Scafell Pike Barefoot Hike: Lessons Learned from England’s Highest Peak

Back in 2019, I decided to kick my merrels off, let my hobbit feet roam free, and set off to climb Scafell Pike – England’s highest peak. 

I feel like the most rewarding adventures are often the ones that we don’t really plan for. The ones where you just head out on a whim with a rough idea, but open to whatever lies ahead.

We rocked up to the foot of England’s highest peak, Scafell Pike, way back in spring 2019, with a bag of sandwiches & chocolate bars. 

It was only that morning or the night before that we decided to give it a climb. 

And only in the carpark at the foot of the hill that I decided I would do it barefoot. 

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The Easy First Steps

I find that with most of the habit changes I’ve made in my life, once I get going, the initial week or two is the easiest as as I’m fuelled up on excitement at doing something new. Likewise with the Scafell Pike climb – the first half of the ascent was pretty easy going. 

There’s plenty of soft, plush grass, and even some makeshift stairs that were kind on the soles. The sun was shining and at that point I felt pretty nimble and optimistic about the rest of the climb.

It seemed like we’d missed the early crowds so most people were on their way down from the summit as we were heading up. 

As we passed groups of hikers, the reactions to my bare feet ranged from a slightly bewildered smile and double take (which is fair enough), to stopping in their tracks to outright tell me that I was mad and there was no way I’d make it to the top.

I can be a bit stubborn and foolish, so I smiled, nodded and cracked on. 

Be naive enough to start, but stubborn enough to finish.

Barefooting the Boulder Field

As I was warned, the last third of the ascent is where things started to get tasty (and not just because of the chocolate breaks).

If you’ve climbed Scafell Pike before, you’ll know that the soft grass and man-made steps make way for a boulder field filled with sharp scree and jagged outcrops. 

Not ideal for the soles, but it wasn’t quite as bad as it sounds. 

I hit a few sharp stabs here and there, but no blood. All good.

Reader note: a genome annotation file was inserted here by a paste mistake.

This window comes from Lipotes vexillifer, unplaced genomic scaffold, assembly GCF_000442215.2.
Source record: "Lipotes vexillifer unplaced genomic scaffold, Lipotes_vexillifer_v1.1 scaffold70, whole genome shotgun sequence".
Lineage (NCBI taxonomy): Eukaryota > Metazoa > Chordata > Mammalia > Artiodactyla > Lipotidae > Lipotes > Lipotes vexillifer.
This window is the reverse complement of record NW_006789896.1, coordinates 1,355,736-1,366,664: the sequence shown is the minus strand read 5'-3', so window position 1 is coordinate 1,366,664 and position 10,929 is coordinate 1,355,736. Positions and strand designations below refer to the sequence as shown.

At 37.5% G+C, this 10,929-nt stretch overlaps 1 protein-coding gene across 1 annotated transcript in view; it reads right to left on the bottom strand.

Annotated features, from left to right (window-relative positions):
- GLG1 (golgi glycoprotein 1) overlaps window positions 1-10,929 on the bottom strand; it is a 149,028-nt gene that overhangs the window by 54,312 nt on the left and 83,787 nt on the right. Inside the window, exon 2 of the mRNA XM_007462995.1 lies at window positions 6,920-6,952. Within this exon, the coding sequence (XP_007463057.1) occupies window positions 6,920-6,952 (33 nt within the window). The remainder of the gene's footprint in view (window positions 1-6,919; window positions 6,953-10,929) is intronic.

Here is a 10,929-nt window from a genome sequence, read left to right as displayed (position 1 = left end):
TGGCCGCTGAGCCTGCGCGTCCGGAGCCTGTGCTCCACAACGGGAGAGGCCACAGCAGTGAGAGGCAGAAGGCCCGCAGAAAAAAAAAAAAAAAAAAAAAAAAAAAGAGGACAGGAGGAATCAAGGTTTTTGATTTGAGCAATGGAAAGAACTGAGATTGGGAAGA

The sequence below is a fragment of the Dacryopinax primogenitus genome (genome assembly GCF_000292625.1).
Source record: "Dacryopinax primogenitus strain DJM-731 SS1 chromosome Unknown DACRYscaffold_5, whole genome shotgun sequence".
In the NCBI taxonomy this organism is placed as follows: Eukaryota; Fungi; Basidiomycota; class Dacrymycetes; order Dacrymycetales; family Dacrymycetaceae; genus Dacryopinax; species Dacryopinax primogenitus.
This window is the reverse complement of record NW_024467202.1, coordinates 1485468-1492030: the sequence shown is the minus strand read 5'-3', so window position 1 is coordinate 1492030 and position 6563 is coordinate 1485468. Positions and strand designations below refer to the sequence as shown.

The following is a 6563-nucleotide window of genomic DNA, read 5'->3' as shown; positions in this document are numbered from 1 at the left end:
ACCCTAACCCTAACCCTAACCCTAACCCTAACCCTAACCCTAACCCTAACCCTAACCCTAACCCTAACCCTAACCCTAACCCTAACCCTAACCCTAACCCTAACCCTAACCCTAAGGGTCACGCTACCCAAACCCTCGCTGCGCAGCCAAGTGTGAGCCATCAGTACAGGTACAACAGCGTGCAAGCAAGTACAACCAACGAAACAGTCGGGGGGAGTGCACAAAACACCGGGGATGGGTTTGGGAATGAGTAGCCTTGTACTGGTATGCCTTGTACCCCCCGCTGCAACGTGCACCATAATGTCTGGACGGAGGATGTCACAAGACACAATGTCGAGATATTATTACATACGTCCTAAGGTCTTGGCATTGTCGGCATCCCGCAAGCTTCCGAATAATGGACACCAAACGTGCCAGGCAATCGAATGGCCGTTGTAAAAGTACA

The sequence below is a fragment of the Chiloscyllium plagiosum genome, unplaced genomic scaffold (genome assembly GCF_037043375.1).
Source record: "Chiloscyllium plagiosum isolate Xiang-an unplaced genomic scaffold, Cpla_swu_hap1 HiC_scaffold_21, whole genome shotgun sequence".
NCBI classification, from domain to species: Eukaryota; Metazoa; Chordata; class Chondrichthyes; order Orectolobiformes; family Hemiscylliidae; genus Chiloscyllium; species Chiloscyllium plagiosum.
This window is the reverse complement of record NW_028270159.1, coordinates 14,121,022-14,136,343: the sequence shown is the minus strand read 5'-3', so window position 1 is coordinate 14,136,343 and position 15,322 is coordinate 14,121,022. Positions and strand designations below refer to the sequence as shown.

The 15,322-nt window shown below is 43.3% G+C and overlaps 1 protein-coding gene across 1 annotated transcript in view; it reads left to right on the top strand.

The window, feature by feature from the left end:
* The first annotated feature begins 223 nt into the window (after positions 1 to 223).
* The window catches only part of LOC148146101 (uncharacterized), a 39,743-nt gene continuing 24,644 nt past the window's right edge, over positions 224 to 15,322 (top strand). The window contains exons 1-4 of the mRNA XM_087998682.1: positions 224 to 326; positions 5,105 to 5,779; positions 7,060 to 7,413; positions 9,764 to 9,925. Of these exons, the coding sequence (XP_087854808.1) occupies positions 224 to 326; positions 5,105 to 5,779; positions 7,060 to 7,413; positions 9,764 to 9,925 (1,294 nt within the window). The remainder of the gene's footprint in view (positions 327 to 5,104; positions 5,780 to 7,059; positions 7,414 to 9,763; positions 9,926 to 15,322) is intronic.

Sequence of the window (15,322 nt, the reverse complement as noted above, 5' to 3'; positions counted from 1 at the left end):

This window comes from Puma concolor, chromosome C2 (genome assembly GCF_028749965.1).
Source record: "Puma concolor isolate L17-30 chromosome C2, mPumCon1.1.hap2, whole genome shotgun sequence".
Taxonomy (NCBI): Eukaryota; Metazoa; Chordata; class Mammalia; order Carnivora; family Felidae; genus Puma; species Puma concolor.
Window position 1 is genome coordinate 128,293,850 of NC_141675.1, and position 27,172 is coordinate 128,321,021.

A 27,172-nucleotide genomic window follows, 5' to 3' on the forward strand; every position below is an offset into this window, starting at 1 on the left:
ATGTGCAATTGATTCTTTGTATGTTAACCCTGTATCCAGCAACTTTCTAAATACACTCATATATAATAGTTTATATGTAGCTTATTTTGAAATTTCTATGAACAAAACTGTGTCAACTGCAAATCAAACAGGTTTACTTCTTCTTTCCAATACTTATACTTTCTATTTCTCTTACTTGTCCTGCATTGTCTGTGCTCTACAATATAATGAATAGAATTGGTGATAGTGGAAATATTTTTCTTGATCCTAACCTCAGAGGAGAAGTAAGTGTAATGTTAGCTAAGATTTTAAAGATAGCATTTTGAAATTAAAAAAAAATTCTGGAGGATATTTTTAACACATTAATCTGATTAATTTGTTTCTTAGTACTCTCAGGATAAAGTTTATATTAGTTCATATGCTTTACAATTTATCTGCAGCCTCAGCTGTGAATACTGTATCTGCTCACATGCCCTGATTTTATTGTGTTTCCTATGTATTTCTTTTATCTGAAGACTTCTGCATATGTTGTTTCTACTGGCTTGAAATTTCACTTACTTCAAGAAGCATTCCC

As the sky clouded over, we reached the summit. It’s a pretty spectacular view, so we admired it for a few minutes while we munched down on our remaining snacks, and then began the real fun…

A Mindful Descent

It turns out that when you’re descending with heavy legs and tired feet, the rocks underfoot seem to have a bit more dig to them. 

Any lapse of concentration is greeted with a delightful stabbing pain, like the mountain is pissed off with you. The quads begin to burn and the tiny muscles and tendons through the feet and ankles start to shout.

In a way, it’s a supercharged mindfulness exercise. Like getting whacked by a stick to help you maintain focus while meditating

One step at a time. Tread lightly. Pay attention or the mountain will remind you who is in charge, and punish you for being a silly bugger.

Eventually, the scree died out and my old friend the soft grass returned. We slid down with a renewed sense of energy. The hard part done, the end in sight. The adventure coming to a close, the cycle complete.

The climb itself was cracking and we both made it down in good time without any injuries, which is always good.

Lessons Learned From The Barefoot Hike

  • Walking barefoot on grass is lovely, and much more comfortable than it is when wearing shoes.
  • Going barefoot on a sharp scree slope isn’t ideal, and it’s probably much more comfortable when wearing shoes. 
  • If you do something out of the norm in a public setting, you will inevitably get some funny looks and the occasional person objecting to what you’re doing. Both can be good exercises for those of us who tend towards social anxiety.  
  • Sometimes the best adventures are those that we don’t do a whole lot of planning for. That doesn’t mean you should be reckless, but calculated risks can sometimes pay off. 
  • Barefoot hiking, like many endurance activities, can be a great mindfulness exercise, almost forcing you into the present moment. 
  • When in doubt, take a bit more fuel and water than you think you’ll need. 
  • Basic strength training, mobility work, and some low-intensity, zone 2 training can be a good base for being able to do adventures on a whim.
  • Check yourself and your hiking buddy for ticks at the end of the day if you’re adventuring in the lake district. 

Over to You!

I’ve not been able to do adventures like this for a quite some time due to the health stuff, but as I start to recover, it’s something I’d like to do more of and hopeful share on here too if anyone fancies that. 

I know most readers/viewers stop by for the training content. I still plan on doing that, but what I enjoy most is putting that training into action. Doing the doing. And if my health is in a place where I can do more doing, then that’s what I’m gonna do. 

Any questions, or comments let me know down below. And if you found this post interesting, feel free to give it a share with others who you think might like it.

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Luke Jones

Luke Jones is a Movement Coach, Wellness Enthusiast, Online Content Creator, and Founder of HERO Movement. Through articles, videos, courses, and online coaching, his big goal is to help people discover freedom of movement and create lives filled with well-being & adventure.

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